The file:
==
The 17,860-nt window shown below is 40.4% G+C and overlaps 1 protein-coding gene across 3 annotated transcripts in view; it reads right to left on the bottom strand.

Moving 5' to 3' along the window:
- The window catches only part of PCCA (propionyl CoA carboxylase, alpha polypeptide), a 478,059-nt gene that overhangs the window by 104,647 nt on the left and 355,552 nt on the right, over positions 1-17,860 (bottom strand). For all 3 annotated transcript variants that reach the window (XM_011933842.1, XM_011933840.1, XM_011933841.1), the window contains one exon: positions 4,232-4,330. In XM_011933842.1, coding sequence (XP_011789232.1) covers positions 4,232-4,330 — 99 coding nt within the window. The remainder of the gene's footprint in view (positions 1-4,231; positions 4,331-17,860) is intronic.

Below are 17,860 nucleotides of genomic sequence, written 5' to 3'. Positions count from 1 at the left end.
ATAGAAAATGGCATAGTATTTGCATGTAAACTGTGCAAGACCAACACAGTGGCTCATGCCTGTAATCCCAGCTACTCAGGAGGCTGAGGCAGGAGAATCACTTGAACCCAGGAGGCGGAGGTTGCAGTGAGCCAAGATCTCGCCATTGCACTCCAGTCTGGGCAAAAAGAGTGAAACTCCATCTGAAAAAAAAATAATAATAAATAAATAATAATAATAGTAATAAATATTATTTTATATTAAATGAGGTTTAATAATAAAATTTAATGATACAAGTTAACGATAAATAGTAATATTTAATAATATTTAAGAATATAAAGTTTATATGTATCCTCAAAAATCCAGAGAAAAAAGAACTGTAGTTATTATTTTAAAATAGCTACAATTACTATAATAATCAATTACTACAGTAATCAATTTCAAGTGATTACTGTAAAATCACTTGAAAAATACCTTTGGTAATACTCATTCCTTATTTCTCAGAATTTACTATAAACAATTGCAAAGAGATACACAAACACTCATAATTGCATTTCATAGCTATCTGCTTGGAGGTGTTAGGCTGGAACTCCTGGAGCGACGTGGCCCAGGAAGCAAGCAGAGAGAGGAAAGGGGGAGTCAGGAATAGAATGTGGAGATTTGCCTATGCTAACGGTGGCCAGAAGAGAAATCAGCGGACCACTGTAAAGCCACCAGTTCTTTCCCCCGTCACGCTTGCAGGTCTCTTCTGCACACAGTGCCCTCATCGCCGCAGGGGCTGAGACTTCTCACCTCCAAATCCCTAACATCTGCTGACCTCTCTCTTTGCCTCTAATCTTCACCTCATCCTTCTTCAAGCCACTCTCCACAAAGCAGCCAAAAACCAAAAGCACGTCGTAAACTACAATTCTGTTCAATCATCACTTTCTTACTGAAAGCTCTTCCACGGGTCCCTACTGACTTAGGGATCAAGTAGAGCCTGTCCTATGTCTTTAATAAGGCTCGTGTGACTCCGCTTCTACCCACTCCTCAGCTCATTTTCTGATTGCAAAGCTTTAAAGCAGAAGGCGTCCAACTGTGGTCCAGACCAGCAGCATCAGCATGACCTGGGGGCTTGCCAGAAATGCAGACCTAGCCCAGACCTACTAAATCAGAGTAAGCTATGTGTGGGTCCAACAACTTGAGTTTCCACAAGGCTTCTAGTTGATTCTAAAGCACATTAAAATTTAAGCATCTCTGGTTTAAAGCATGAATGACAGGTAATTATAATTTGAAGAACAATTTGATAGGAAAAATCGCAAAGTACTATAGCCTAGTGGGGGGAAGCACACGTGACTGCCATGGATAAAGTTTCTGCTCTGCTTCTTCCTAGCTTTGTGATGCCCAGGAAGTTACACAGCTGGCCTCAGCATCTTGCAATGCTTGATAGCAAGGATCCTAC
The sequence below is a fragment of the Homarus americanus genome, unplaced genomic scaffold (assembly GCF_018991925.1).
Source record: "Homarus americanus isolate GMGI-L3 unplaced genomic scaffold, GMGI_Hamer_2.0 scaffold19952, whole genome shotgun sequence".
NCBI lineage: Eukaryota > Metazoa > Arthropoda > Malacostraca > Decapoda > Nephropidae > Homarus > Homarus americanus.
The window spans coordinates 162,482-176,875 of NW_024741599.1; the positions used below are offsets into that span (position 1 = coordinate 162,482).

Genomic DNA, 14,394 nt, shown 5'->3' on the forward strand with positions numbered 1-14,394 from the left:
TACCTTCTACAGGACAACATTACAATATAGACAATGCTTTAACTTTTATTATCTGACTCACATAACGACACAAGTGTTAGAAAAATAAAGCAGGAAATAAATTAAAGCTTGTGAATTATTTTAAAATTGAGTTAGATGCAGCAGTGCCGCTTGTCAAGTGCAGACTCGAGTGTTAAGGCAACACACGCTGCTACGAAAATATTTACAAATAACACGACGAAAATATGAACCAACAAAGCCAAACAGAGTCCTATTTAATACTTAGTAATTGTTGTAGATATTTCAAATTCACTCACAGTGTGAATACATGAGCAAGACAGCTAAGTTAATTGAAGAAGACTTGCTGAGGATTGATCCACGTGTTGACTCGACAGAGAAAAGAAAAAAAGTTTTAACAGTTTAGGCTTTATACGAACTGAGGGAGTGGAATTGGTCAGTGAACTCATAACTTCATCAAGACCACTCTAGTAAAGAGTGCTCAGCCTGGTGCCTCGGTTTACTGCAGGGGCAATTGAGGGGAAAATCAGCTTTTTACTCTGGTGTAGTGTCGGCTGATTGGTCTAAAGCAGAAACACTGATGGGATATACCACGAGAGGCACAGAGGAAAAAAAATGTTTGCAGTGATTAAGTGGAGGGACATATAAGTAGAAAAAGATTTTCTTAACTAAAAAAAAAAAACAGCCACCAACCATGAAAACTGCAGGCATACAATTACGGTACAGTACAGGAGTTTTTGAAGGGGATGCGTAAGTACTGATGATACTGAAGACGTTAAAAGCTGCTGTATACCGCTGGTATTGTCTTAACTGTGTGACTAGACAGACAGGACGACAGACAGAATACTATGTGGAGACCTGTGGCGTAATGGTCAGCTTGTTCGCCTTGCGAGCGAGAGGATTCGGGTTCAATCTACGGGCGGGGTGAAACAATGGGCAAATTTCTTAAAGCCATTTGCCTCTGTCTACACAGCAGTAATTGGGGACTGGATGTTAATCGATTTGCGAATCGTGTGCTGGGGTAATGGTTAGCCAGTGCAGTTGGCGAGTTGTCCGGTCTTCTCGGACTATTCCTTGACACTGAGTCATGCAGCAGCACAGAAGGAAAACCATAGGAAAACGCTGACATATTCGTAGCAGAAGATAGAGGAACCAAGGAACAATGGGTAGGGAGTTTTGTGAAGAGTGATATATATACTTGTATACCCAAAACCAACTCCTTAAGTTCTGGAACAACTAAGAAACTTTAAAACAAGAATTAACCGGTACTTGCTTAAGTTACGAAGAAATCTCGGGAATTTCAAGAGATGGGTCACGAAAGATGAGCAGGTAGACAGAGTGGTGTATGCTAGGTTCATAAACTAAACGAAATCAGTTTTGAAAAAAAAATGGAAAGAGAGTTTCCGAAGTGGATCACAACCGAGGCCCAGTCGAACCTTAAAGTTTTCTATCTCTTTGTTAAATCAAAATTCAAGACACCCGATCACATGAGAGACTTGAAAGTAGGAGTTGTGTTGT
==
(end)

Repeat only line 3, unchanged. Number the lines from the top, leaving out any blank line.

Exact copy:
- The window catches only part of PCCA (propionyl CoA carboxylase, alpha polypeptide), a 478,059-nt gene that overhangs the window by 104,647 nt on the left and 355,552 nt on the right, over positions 1-17,860 (bottom strand). For all 3 annotated transcript variants that reach the window (XM_011933842.1, XM_011933840.1, XM_011933841.1), the window contains one exon: positions 4,232-4,330. In XM_011933842.1, coding sequence (XP_011789232.1) covers positions 4,232-4,330 — 99 coding nt within the window. The remainder of the gene's footprint in view (positions 1-4,231; positions 4,331-17,860) is intronic.